SB: We did have a course on ADR in our third year. However, around 75% of that course was dedicated to arbitration, and the rest was spent on negotiation and mediation. We did have mock negotiation sessions, but not for mediation. I think the course did not provide any insight on mediation as a skill and how it works in practice. During my time at law school, there weren’t any credit courses on mediation.
AS: Currently, most law schools offer a course on court litigation. Do you think the current focus on imparting litigation skills should be relaxed to help students learn mediation skills?
SB: Not necessarily, because at least at NLS, that course taught various practical aspects of the entire legal process. But certainly I think the curriculum can be tweaked a bit to teach mediation theory and have practical sessions. The practical sessions are key, because mediation involves so much more than pure legal knowledge. It is more about handling advocates and their clients, trying to understand their requirements and resolve the issue, without imposing or forcing your own solution on them. This could be well supplemented with an increase in mediation competitions, which always do well to garner student interest.
AS: How do you think students would benefit from this skill-set in their different potential workplaces?
SB: I think the very obvious benefit would be to understand the role of the mediator and more importantly, the role of an advocate in a mediation. Considering cases are sometimes referred by the court to mediation, I think it would definitely be useful for law students to know the role of an advocate in mediation is different from that in court, and that the approach has to be different in order to get the best results for the client. Moreover, I think possibly the most important skill set that students can learn from mediation and negotiation is to approach issues with a win-win attitude, as opposed to a win-lose attitude, as in many cases there are joint gains that can be reaped. Splitting the difference, as is commonly suggested by many people, is an approach that actually undermines the results that can be achieved for both parties involved. One of the other important things that it teaches is to focus on the problem at hand, and not the people, so you can avoid ego issues getting in the way of resolving a conflict. The important understanding that negotiation should be not be based on positions but on interests (the classic fight over an orange example) and that it is imperative that you separate the problem from the people to achieve the best results. Further, the skill set developed as a result of training in mediation regarding handling people and figuring out the solution would be useful in any potential workplace, as it would help in not only dealing with an opposite counsel or party, but also your own client and organisation. Overall, I definitely think that mediation training helps you achieve a more well-rounded approach to dealing with conflicts and the acquired skill set would definitely benefit students in their varied potential workplaces.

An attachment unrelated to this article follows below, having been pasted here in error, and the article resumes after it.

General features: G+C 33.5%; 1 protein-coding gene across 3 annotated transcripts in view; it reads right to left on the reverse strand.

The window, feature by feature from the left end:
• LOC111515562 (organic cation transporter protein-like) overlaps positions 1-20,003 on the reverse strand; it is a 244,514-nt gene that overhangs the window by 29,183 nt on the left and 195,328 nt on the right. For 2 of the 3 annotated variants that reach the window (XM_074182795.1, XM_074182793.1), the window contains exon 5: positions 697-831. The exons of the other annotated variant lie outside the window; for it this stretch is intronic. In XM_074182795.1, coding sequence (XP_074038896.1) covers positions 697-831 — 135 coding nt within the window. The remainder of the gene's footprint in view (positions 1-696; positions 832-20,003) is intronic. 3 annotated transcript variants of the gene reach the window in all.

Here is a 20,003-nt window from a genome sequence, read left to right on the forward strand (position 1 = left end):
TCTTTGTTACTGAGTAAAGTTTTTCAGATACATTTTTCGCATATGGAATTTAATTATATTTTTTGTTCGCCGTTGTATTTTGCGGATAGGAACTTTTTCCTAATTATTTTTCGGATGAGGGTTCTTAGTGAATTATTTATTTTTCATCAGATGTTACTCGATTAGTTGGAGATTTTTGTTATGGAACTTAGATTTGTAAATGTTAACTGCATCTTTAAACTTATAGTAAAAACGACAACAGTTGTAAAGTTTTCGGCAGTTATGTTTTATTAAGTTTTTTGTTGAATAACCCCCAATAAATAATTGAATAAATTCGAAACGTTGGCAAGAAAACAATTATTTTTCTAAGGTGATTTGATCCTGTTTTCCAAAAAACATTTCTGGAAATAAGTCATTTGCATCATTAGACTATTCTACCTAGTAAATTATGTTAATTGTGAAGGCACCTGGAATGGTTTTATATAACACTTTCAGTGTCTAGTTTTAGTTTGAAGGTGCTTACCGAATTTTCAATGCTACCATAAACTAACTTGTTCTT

(Abhinav Sekhri is an advocate practising in Delhi.)